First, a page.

I decided to focus on the Cat in the Hat’s hat! First, let’s read the story Who’s Hat is This? by Sharon Katz Cooper. This story shares many hats that are worn for different careers.

Now… let’s draw a hat that is easy to recognize… the Cat in the Hat’s hat! Follow along with Art for Kids Hub as they draw this famous hat! Or, make your own out of paper or markers or whatever creative materials you want! I made mine out of Lego.

Today is a great day to read. The best way to help your child to learn to read… is to read to your child!

art · story · topic

Jazz on a Saturday Night

Today we will read the story Jazz on a Saturday Night by Leo & Diane Dillon. I have to say that I not only enjoyed this story, but the teacher who is sharing this book extends the learning to explain a bit about the musicians in the story.

The first activity today is to listen to Thelonious Monk’s Monk’s Mood. While you listen to this song, draw. Drawing to music is a great way to express feelings. There is no right or wrong way to draw to music and just as Thelonious Monk believed in adding dissonance to his music, encourage your child to add things that look a bit “off” to their art. When I draw to music, I tend to just like to draw in the abstract, but many children find inspiration to more true to life drawings.

Next, listen to Eboni Ramm and the band explore the various types of jazz combining the story Kayla and Eli Discover Jazz by Steven Earl and samples of the types of music. (click here for the link to SC Jazz Festival’s exploration of this story and music). While listening to this story and music, do not sit and watch the video, get up and move! Listen to the different styles of jazz. How can you move your body to match the different jazz styles? Some music types might make you want to move your whole body and others just your head, toes or fingers. There is not a right way… the goal is to move. Which type of jazz did you like best? Did you like the jazz that gets you moving a lot or the ones that make you just want to sway?

art · STEAM · teaching thoughts · topic

Playdough

Did you ever wonder why teachers in the early years allow, encourage children to play with playdough? Often times parents see playdough as messy. It sticks to things, it gets on the rug and won’t come off. It gets under your nails and often times it smells strange. So why oh why do teachers want my child to play with it?

I’ll tell you why… it’s good for your child. Click here to read NAEYC’s (National Association for the Education of Young Children) article Playdough Power.

Benefits of playdough:

  • fine motor development
  • independent play
  • creativity
  • vocabulary
  • peer interactions
  • sensory play
  • dramatic (imaginative) play
  • science (cause and effect, textures etc)
  • math (size, thickness, number etc)

Ways to encourage and extend playdough play:

  • add tools (plastic knife, dowel for a rolling pin, cookie cutters)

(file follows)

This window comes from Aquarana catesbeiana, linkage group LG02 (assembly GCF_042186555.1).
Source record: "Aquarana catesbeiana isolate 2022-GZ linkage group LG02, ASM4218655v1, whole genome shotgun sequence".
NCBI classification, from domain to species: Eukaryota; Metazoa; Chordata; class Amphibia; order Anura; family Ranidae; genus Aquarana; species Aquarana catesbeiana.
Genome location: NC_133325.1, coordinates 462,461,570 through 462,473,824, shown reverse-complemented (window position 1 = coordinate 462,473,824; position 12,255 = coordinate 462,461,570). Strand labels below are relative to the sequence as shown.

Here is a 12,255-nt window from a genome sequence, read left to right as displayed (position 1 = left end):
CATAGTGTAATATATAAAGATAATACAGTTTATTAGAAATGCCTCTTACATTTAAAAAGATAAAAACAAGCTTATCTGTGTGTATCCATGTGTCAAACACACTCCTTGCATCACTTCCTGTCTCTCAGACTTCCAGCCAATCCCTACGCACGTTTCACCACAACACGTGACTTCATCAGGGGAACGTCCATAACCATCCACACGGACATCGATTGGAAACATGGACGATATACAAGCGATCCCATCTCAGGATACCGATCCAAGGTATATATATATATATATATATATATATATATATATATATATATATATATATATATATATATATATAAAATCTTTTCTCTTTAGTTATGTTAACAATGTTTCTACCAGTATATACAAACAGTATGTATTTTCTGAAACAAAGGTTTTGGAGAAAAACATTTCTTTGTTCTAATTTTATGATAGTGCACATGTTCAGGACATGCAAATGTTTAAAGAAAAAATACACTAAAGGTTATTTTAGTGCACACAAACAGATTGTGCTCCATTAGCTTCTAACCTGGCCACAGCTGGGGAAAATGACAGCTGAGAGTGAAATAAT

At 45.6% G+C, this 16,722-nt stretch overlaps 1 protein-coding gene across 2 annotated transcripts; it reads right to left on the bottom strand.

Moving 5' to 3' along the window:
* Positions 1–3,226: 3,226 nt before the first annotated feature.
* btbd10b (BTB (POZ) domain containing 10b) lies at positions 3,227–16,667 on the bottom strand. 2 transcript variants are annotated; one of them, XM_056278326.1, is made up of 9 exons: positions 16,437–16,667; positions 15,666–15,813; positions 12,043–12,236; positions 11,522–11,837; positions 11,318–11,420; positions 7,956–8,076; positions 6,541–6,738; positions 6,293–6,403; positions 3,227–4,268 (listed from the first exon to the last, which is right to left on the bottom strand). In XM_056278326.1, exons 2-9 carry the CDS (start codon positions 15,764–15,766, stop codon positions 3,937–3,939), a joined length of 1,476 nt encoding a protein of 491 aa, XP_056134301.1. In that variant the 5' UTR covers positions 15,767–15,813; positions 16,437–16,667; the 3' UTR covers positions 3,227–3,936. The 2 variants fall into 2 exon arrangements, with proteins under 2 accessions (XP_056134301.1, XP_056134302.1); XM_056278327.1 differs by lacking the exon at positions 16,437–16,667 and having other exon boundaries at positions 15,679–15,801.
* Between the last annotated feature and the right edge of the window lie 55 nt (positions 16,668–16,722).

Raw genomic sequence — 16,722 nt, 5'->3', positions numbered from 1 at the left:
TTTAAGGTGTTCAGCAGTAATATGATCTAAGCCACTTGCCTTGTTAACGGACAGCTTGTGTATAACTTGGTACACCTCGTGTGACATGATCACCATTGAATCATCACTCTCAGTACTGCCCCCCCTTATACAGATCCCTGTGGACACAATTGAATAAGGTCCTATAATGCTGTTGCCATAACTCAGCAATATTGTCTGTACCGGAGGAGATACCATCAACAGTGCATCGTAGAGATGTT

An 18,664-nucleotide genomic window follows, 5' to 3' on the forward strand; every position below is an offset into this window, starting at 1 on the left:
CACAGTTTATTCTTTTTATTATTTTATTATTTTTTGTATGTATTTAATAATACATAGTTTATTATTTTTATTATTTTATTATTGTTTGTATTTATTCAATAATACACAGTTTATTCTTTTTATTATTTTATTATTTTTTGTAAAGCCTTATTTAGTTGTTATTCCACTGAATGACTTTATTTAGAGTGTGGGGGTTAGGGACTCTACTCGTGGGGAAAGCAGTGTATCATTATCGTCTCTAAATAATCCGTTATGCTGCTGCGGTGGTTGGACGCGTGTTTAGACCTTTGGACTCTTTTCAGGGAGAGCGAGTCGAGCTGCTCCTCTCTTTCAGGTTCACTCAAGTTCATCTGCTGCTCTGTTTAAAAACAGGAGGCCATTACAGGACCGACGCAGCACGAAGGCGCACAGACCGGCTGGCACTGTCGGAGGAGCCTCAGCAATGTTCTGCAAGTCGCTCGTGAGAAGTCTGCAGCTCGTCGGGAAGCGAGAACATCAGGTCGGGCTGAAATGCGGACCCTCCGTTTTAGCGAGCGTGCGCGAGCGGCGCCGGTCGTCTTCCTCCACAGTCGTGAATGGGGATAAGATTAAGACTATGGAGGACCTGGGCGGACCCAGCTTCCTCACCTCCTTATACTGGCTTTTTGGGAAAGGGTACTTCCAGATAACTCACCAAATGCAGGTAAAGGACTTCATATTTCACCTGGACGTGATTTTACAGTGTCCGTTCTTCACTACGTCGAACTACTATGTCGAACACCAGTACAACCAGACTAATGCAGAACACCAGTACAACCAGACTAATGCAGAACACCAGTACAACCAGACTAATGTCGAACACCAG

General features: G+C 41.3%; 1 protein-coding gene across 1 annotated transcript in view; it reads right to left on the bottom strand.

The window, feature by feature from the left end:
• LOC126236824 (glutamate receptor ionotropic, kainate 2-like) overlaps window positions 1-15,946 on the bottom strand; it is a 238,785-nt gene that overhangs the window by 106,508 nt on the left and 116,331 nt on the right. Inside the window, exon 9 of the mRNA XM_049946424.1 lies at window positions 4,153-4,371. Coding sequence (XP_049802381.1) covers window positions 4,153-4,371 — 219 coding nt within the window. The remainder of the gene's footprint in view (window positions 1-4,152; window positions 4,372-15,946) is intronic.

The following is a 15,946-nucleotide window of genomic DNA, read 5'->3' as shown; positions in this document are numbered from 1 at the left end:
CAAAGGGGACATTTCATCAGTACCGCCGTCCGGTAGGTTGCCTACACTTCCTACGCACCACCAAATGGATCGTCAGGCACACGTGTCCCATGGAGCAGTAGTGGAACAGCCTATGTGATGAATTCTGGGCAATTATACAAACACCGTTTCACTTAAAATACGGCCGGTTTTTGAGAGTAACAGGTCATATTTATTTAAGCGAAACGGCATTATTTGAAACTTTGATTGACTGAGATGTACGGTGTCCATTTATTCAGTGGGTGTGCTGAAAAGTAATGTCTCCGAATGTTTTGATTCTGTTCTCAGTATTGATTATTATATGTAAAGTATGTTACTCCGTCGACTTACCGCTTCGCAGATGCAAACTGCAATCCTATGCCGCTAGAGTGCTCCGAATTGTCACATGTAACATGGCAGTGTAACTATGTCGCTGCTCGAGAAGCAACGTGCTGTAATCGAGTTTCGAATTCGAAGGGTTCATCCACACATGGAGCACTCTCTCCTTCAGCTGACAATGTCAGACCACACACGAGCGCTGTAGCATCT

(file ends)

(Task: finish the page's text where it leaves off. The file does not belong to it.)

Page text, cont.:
• read a story before playdough play to encourage play based on story topic
  • add toys (cars, construction vehicles, dolls/plastic toys)
  • provide kid size kitchen tools (pans, fork, knife etc)
  • natural products (rocks, sticks, leaves)
  • provide items to make textures (combs, strainers, buttons etc)

Ways to save your sanity

  • teach your child to clean up the playdough! use the playdough ball to pick up the smaller pieces
  • provide a mat, table cloth or cookie sheet for the playdough to be played on to contain the “mess”
  • provide bins for playdough toys to be collect into at the end of play
  • have your child think of the items to put into the playdough

Make your own playdough and you control the smell!

Basic no cook playdough recipe

  • 2 cups of flour
  • 2 Tbps of oil (cooking, baby oil, coconut oil etc)
  • 1/2 cup of salt
  • 2 Tbsp cream of tartar
  • 1- 1.5 cups of boiling water
  • color
  • scent (optional)
  1. Combine flour, salt and cream of tartar in a bowl
  2. add in oil
  3. Put color and/or scent into 1 cup of boiling water
  4. stir to bring together into a sticky ball. if it is too dry and won’t combine add up to 1/2 additional cup of boiling water, but add it slowly or you will put in too much
  5. when it is a sticky ball, let it cool for a bit
  6. roll it out onto the counter and then kneed the dough for a few minutes until the stickiness is gone. This is an important part in pulling the dough together. after a few minutes if it is still really sticky, add more flour
  7. store in an air tight container when not in use and it should last about a month

Colors and scents:

  • kool aid packets is a great way to add both color and scent to dough 2 packets added to the dry ingredients should give the color and smell you are looking for
  • food coloring (gels add more color than liquid)
  • extracts- vanilla, mint, orange, lemon
  • spices- cinnamon, apple pie spice, pumpkin pie spice